I first heard about watermelon jam last summer, via Pinterest. The picture looked fantastically summery and wonderful, and though I didn’t have the energy to get around to it just then, I filed it away mentally for later.
Last month, I got my chance. I pulled that pin back out, and read up on everything watermelon jam-y. The recipe in that post is based on one from another blog, and after reading them both, I was ready.
Let me just say that that experience was horrific. The recipe calls for boiling until the mixture reaches 220 degrees. At my house, that took at least 30 minutes, and by that point, the whole mess smelled strange and tasted worse. The point of the boiling was ostensibly to ensure that the jam would set, but when I poured it into my jars, it was SO thick that it could have been used to apply wallpaper. Once it had cooled, it tore through toast. We won’t even talk about the flavor. It was just terrible. (I should add that I used 4 cups sugar and 1/2 cup lemon juice, like Blondie suggests. Don’t.)
This week, I picked up a sweet and fabulous watermelon, and I decided it was time to give it one more shot. I have a strawberry jam recipe I love to pieces, and I figured just following that might do the trick. Turns out I was right! Thank you, BHG. Here’s the winner, kids:
6 cups watermelon puree (about 1/2 large seedless watermelon)
1/3 cup lemon juice (bottled is fine here)
1/2 tsp butter
1 1.75-oz box pectin
5 cups sugar
5 pint or 10 half-pint jars
- Place jars, rings, and lids in dishwasher on sterilize or rinse/dry cycle.
- Fill a big, flat-bottomed pot with water, full enough to cover jars, and set it over high heat. You’ll want it boiling and ready fairly soon.
- While jars are sterilizing, cut watermelon into chunks and puree using food processor or smash with a potato masher or food mill. You can strain the puree if desired, to get rid of any little seeds, but I didn’t bother. Continue adding puree to make 6 cups.
- Check on your jars. They should be about finished in the dishwasher. When they are, leave them in the hot dishwasher, but remove the flat lids. Place them in a small saucepan with just a little very hot water. Place that pan over high heat to simmer.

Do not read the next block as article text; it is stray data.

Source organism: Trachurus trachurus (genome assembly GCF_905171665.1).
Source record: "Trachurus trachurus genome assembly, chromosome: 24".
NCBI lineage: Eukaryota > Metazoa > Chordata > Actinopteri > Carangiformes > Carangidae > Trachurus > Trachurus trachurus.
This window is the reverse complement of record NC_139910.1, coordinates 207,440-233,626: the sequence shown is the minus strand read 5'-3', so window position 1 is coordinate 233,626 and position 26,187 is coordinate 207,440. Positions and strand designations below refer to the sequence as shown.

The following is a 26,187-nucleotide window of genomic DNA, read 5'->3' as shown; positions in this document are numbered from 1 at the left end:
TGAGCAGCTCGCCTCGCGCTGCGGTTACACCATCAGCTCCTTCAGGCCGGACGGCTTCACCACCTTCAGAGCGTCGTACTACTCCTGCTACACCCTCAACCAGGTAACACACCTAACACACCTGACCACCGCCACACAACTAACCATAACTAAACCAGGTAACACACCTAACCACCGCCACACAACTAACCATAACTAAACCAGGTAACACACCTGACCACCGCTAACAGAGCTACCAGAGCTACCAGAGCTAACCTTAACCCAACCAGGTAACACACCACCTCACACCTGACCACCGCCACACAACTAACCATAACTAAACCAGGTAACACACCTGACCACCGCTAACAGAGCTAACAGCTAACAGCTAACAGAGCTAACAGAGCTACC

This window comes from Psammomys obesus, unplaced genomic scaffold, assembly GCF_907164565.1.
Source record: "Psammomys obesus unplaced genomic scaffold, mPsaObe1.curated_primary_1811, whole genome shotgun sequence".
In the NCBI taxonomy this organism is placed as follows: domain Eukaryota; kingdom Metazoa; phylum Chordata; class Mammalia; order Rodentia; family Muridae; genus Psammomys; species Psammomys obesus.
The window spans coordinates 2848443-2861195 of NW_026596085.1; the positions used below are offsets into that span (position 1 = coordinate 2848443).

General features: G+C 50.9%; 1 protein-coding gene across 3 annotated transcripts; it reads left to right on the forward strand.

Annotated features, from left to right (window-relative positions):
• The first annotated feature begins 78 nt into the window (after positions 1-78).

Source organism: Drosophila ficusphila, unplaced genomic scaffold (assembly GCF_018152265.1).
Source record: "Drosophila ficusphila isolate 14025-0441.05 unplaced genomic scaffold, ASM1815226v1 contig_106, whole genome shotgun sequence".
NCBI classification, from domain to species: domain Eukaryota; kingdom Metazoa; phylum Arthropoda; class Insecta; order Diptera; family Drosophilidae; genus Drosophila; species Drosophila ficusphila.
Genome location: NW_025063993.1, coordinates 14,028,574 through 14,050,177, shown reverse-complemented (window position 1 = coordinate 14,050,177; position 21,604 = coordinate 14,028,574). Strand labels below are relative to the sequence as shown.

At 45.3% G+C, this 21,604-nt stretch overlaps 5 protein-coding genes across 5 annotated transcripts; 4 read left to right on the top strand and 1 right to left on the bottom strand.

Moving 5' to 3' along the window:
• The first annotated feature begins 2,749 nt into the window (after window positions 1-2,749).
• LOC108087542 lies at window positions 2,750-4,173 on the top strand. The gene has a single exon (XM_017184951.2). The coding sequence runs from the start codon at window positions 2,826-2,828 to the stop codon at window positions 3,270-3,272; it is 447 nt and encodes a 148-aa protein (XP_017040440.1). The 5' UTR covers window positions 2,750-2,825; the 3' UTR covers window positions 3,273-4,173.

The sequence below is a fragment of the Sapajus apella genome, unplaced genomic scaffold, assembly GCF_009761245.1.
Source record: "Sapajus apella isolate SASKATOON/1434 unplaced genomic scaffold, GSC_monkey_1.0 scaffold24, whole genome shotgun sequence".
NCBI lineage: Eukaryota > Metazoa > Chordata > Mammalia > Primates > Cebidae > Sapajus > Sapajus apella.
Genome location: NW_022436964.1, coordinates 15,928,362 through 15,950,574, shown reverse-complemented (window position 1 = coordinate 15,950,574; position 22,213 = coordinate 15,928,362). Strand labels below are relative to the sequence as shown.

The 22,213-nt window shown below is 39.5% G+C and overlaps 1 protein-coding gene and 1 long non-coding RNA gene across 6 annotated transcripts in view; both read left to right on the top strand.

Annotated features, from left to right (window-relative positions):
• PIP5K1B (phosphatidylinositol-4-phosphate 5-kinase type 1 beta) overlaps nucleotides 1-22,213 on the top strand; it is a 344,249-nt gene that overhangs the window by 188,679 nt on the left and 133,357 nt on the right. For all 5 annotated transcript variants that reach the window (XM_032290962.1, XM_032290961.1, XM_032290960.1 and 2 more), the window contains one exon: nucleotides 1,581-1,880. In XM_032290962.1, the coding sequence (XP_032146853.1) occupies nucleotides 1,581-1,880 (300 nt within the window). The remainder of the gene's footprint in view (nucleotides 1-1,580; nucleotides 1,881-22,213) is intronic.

- In a large pot (it can even be the one you plan to process your jars in, if it has to be, but then obviously remove the water), mix puree, lemon juice, pectin, and butter and bring to a rolling boil, stirring constantly.
- Add sugar all at once. Return to a full rolling boil for 1 minute, stirring constantly. Remove from heat and skim off foam with a metal spoon.
- Ladle immediately into hot, sterilized jars, leaving 1/4″ empty space at the top. Wipe any drips from the rims so that they’re absolutely spotless. Using tongs or a magnetic wand, remove a lid from the hot water in the small pan and place it on top of each jar, and then add a ring, screwing on loosely. The rings don’t need to be tight yet.
- Place as many jars as desired in the big, flat pot filled with water (it should be boiling softly by now–if it’s at a rolling boil, turn it down. You just barely want water movement). Once you’re finished adding jars, your water level should be at least an inch higher than the top of your jars.
- Allow the water to boil very softly for 10 minutes. Then remove jars from water and let them cool on a wire rack.
- The lids will pop if they’ve sealed correctly. Sometimes they pop while they’re in the water bath, sometimes right after being removed, and sometimes not for up to a few hours later. If it’s been 24 hours and one hasn’t popped, something bad happened–stick it in the fridge and eat it right away.
- After the jars have cooled, tighten up the rings and store at room temperature for up to 1 year.
Note: there was some discussion in the original recipe about how this could take up to a week to set. Obviously, that wasn’t the case with my first attempt. We’ll see how it goes this time. I’ll update you when I find out!